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The problem:

Six men and six women are to be seated around a table, with men and women alternating. The chairs don't matter only who is next to whom, but right and left are different. How many seating arrangements are possible?

My initial approach is to think of it as pairs of boxes and find the way in which you can split the pairs and then multiply by 2 since left and right are not the same.

visually if $x$ is an empty spot to be taken with | denoting a boundary:

x x | x x | x x | x x | x x | x x

there are 11 gaps, if each boundary is put in between each x and you want to pick 2. Because chairs don't matter, I thought it might be:

$${11! \over {2!(11-2)!}} * 2$$

but that's not correct. How do I go about thinking about this ?

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  • $\begingroup$ Often I will point out what the mistaken number actually counts, but I'm at a loss for what your number describes in this scenario... my best would be that it counts the number of ways that you can line up twelve red marbles, a black marble, and a blue marble, such that the black marble and blue marble aren't adjacent and the furthest left and furthest right marbles are both red. (red marbles being your x's, the black and blue marble being your two gaps chosen between the x's, and the fact that black and blue marbles different colors accounts for your extra factor of 2). Seems far removed $\endgroup$ – JMoravitz Aug 5 '17 at 4:01
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Seat Albert anywhere. Then for the other chairs, you know the gender of the person that will sit in it.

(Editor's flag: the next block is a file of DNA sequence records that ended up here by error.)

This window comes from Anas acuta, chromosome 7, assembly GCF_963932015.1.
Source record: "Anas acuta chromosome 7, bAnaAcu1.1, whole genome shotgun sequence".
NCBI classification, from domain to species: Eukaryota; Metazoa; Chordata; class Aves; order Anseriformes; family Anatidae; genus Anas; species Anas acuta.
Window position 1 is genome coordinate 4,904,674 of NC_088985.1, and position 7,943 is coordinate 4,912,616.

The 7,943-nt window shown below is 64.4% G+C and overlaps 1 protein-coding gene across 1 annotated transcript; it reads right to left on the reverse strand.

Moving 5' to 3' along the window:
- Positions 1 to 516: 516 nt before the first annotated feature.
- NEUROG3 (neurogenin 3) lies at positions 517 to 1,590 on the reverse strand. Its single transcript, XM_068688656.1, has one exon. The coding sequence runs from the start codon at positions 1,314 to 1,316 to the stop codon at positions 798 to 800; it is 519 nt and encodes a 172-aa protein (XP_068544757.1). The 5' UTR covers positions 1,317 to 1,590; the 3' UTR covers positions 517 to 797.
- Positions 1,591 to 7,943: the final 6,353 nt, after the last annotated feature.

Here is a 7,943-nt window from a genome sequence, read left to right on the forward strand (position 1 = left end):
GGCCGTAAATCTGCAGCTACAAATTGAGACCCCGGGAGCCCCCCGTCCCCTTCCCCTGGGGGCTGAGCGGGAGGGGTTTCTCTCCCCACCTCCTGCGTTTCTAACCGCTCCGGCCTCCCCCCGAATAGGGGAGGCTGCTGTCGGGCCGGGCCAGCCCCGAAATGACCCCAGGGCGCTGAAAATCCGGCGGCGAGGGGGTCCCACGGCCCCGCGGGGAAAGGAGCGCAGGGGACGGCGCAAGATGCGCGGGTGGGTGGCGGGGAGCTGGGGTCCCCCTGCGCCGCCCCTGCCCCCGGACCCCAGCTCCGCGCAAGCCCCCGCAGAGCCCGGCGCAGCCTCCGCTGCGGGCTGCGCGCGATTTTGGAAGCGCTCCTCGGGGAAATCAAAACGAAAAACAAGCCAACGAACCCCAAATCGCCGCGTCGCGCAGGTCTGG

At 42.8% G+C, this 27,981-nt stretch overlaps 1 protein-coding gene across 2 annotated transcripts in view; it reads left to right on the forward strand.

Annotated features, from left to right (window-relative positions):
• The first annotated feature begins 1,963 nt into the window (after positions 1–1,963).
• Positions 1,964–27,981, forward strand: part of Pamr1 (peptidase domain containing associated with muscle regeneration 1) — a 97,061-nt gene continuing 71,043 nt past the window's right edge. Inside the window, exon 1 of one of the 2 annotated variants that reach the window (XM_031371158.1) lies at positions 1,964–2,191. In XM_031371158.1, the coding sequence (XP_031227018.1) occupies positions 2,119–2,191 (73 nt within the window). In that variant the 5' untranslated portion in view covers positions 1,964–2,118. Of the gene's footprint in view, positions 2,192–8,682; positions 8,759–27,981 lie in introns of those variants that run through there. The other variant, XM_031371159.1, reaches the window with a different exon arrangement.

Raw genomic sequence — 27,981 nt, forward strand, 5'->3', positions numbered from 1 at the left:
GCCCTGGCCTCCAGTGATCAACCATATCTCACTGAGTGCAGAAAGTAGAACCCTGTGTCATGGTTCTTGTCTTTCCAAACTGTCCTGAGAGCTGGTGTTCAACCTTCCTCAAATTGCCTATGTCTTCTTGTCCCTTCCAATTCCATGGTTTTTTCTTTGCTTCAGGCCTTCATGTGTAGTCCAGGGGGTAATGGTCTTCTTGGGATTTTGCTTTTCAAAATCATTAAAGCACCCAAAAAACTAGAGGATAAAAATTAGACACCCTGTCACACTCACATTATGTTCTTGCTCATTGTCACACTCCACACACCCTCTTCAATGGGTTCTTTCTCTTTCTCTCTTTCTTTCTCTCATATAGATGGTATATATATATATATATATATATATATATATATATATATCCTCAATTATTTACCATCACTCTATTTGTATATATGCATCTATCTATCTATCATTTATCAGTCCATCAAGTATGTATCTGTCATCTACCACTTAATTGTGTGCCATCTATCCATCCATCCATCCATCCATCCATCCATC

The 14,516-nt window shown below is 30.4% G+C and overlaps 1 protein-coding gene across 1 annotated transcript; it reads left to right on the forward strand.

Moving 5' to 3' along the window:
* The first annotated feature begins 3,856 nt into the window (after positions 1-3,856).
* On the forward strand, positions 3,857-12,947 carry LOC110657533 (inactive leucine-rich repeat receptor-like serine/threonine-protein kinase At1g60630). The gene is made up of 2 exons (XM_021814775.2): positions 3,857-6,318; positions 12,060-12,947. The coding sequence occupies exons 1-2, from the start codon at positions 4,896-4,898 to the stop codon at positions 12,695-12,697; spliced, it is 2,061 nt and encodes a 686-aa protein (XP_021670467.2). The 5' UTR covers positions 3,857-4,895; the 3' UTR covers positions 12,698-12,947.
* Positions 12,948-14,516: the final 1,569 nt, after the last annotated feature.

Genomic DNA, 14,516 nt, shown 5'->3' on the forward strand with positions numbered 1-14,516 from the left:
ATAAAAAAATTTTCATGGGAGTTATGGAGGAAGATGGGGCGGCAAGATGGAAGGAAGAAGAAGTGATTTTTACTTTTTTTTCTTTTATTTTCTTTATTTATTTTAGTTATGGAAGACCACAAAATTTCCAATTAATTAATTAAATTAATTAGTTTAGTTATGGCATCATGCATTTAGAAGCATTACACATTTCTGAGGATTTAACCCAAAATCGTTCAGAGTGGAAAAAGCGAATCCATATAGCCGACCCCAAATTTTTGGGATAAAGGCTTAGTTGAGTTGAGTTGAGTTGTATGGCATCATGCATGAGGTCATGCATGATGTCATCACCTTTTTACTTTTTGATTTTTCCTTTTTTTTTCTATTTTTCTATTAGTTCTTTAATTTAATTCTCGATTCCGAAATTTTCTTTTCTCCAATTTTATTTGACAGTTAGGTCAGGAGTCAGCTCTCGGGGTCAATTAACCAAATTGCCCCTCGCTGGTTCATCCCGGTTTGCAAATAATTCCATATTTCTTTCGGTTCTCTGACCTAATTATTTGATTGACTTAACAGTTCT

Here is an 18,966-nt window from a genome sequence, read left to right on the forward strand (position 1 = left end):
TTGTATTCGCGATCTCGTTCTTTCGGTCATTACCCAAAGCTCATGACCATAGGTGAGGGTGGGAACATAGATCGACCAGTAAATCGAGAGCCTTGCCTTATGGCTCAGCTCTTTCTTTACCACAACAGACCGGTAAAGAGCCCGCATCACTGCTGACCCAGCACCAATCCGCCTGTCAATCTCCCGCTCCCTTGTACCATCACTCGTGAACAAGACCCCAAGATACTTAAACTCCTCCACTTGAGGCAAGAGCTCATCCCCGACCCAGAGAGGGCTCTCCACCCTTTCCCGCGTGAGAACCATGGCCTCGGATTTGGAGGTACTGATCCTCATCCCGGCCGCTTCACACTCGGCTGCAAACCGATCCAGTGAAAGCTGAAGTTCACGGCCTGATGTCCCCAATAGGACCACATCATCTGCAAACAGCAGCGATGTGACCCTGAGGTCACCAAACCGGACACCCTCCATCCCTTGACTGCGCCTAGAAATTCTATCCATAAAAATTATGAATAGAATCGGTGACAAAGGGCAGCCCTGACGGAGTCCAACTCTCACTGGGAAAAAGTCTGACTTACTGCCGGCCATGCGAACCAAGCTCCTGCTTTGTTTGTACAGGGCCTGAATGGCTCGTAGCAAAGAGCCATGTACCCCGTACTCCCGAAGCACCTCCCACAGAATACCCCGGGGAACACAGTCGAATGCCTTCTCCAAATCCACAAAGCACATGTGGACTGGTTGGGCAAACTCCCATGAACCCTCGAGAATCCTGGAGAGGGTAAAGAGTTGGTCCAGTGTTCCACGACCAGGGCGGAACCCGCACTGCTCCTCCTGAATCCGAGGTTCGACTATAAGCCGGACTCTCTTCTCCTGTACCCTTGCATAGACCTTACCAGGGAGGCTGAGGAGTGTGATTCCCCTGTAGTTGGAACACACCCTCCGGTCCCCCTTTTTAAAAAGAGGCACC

There are $5!$ ways to place the remaining men in the "man" seats.

Then there are $6!$ ways to seat the women in the "woman" seats.

So there are $6!5!$ total arrangements.

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  • $\begingroup$ Now I'm confused... your answer made me re-read the problem and these phrases "chairs don't matter" and "but right and left are different" seem to contradict one another. $\endgroup$ – FakeBrain Aug 5 '17 at 4:01
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    $\begingroup$ @FakeBrain in this case, "chairs dont matter" meaning we don't care who sits specifically in the northernmost chair or in the westernmost chair, but rather we care specifically about who is to who's right and left. I.e. any arrangement around the table is considered the same as any other arrangement around the table where the difference is only rotating the seats. "Right and left are different" means that only rotation maintains "sameness", but reflection does not. I.e. we care who is to the right of albert differently than who is to the left. $\endgroup$ – JMoravitz Aug 5 '17 at 4:04
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    $\begingroup$ @FakeBrain if "right and left weren't different" to us, we care only about who was adjacent to who, but not specifically which side they were on. E.g. if we cared only about who could have conversations with who at the table if people talk only to their neighbors, right and left wouldn't matter so much... but if they were eating and potentially bumping elbows as they used their forks and knives right and left would certainly cause a difference in experience. $\endgroup$ – JMoravitz Aug 5 '17 at 4:05

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